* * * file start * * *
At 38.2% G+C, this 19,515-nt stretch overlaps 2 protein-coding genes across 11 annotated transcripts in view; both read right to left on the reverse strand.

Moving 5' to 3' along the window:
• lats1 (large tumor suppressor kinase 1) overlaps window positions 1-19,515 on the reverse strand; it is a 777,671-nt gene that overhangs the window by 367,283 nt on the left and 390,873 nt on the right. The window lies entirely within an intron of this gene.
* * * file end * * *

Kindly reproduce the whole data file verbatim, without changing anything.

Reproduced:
At 38.2% G+C, this 19,515-nt stretch overlaps 2 protein-coding genes across 11 annotated transcripts in view; both read right to left on the reverse strand.

Moving 5' to 3' along the window:
• lats1 (large tumor suppressor kinase 1) overlaps window positions 1-19,515 on the reverse strand; it is a 777,671-nt gene that overhangs the window by 367,283 nt on the left and 390,873 nt on the right. The window lies entirely within an intron of this gene.